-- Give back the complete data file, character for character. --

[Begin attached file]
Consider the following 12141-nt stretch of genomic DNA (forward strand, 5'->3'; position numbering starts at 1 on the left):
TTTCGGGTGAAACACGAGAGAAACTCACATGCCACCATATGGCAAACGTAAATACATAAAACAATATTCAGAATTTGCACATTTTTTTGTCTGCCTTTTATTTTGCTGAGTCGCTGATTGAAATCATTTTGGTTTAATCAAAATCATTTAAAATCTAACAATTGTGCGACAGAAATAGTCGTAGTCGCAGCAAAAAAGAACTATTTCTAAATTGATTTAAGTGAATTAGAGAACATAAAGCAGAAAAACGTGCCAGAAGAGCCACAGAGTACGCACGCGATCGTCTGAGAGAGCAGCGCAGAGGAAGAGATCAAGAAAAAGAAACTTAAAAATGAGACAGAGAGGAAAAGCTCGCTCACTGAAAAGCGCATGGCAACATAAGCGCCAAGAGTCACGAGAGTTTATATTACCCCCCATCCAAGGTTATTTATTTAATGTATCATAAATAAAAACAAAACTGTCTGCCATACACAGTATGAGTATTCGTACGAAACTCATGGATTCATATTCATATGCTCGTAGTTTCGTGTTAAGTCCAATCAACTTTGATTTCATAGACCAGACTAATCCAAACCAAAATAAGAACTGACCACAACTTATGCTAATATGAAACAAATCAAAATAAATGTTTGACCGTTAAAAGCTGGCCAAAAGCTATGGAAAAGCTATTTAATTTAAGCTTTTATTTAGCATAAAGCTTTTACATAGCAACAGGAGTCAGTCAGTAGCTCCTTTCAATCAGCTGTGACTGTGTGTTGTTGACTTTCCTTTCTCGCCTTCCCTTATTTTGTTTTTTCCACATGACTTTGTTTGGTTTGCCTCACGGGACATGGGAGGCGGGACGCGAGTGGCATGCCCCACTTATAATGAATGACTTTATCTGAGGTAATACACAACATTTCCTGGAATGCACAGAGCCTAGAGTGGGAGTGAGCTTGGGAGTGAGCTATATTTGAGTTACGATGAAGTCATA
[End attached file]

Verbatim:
Consider the following 12141-nt stretch of genomic DNA (forward strand, 5'->3'; position numbering starts at 1 on the left):
TTTCGGGTGAAACACGAGAGAAACTCACATGCCACCATATGGCAAACGTAAATACATAAAACAATATTCAGAATTTGCACATTTTTTTGTCTGCCTTTTATTTTGCTGAGTCGCTGATTGAAATCATTTTGGTTTAATCAAAATCATTTAAAATCTAACAATTGTGCGACAGAAATAGTCGTAGTCGCAGCAAAAAAGAACTATTTCTAAATTGATTTAAGTGAATTAGAGAACATAAAGCAGAAAAACGTGCCAGAAGAGCCACAGAGTACGCACGCGATCGTCTGAGAGAGCAGCGCAGAGGAAGAGATCAAGAAAAAGAAACTTAAAAATGAGACAGAGAGGAAAAGCTCGCTCACTGAAAAGCGCATGGCAACATAAGCGCCAAGAGTCACGAGAGTTTATATTACCCCCCATCCAAGGTTATTTATTTAATGTATCATAAATAAAAACAAAACTGTCTGCCATACACAGTATGAGTATTCGTACGAAACTCATGGATTCATATTCATATGCTCGTAGTTTCGTGTTAAGTCCAATCAACTTTGATTTCATAGACCAGACTAATCCAAACCAAAATAAGAACTGACCACAACTTATGCTAATATGAAACAAATCAAAATAAATGTTTGACCGTTAAAAGCTGGCCAAAAGCTATGGAAAAGCTATTTAATTTAAGCTTTTATTTAGCATAAAGCTTTTACATAGCAACAGGAGTCAGTCAGTAGCTCCTTTCAATCAGCTGTGACTGTGTGTTGTTGACTTTCCTTTCTCGCCTTCCCTTATTTTGTTTTTTCCACATGACTTTGTTTGGTTTGCCTCACGGGACATGGGAGGCGGGACGCGAGTGGCATGCCCCACTTATAATGAATGACTTTATCTGAGGTAATACACAACATTTCCTGGAATGCACAGAGCCTAGAGTGGGAGTGAGCTTGGGAGTGAGCTATATTTGAGTTACGATGAAGTCATA